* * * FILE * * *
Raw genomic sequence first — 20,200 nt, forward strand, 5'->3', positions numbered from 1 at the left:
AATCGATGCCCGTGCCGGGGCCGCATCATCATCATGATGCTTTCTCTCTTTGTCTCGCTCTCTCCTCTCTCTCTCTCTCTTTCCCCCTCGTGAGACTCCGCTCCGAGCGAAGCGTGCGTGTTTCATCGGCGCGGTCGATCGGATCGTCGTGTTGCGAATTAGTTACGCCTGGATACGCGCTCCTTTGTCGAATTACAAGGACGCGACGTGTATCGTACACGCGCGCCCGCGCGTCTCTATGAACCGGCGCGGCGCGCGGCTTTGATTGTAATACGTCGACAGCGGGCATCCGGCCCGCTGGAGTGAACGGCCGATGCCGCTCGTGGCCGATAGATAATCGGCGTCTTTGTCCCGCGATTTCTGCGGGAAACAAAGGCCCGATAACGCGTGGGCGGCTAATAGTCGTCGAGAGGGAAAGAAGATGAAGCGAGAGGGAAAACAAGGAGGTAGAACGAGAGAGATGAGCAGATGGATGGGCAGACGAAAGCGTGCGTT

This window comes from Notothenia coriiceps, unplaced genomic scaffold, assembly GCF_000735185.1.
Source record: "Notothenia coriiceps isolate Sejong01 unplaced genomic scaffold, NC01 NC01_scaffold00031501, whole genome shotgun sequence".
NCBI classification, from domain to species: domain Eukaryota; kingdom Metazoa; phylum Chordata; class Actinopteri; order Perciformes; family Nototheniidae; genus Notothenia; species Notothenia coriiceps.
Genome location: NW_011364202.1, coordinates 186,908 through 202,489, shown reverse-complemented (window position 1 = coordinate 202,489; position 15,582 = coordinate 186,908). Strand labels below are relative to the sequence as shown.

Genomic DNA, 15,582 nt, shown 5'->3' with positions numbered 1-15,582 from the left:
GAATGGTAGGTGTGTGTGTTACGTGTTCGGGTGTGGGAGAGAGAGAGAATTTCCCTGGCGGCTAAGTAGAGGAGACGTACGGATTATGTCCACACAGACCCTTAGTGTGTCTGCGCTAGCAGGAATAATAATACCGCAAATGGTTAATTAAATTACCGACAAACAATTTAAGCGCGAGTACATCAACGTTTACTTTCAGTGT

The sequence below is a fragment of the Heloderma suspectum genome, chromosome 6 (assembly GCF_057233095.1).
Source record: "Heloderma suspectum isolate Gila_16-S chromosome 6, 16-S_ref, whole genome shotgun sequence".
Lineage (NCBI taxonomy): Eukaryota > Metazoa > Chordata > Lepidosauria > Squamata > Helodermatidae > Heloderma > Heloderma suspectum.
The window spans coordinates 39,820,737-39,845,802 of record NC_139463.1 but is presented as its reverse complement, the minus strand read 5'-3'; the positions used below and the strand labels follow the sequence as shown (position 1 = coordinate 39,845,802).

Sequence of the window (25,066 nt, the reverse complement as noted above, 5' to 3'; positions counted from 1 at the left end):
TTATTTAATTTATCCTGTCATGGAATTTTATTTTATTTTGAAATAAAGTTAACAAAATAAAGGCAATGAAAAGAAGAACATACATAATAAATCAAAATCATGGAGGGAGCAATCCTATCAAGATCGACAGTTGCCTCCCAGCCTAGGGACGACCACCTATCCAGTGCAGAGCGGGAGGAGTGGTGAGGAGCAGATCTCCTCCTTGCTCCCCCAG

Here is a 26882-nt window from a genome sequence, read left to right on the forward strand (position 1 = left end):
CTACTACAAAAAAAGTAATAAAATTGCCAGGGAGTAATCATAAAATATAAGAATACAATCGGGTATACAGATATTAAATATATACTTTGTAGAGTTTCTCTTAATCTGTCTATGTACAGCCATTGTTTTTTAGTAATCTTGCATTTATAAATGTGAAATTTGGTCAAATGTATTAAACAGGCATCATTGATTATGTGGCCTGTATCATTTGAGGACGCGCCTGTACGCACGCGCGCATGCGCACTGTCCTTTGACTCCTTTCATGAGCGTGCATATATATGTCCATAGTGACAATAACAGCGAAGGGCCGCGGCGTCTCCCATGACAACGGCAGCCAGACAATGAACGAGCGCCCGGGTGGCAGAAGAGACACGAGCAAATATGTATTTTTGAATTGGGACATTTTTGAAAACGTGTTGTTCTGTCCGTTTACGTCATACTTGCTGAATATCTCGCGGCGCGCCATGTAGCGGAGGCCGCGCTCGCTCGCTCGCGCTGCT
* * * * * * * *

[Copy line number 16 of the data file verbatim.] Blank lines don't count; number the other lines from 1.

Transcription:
CTACTACAAAAAAAGTAATAAAATTGCCAGGGAGTAATCATAAAATATAAGAATACAATCGGGTATACAGATATTAAATATATACTTTGTAGAGTTTCTCTTAATCTGTCTATGTACAGCCATTGTTTTTTAGTAATCTTGCATTTATAAATGTGAAATTTGGTCAAATGTATTAAACAGGCATCATTGATTATGTGGCCTGTATCATTTGAGGACGCGCCTGTACGCACGCGCGCATGCGCACTGTCCTTTGACTCCTTTCATGAGCGTGCATATATATGTCCATAGTGACAATAACAGCGAAGGGCCGCGGCGTCTCCCATGACAACGGCAGCCAGACAATGAACGAGCGCCCGGGTGGCAGAAGAGACACGAGCAAATATGTATTTTTGAATTGGGACATTTTTGAAAACGTGTTGTTCTGTCCGTTTACGTCATACTTGCTGAATATCTCGCGGCGCGCCATGTAGCGGAGGCCGCGCTCGCTCGCTCGCGCTGCT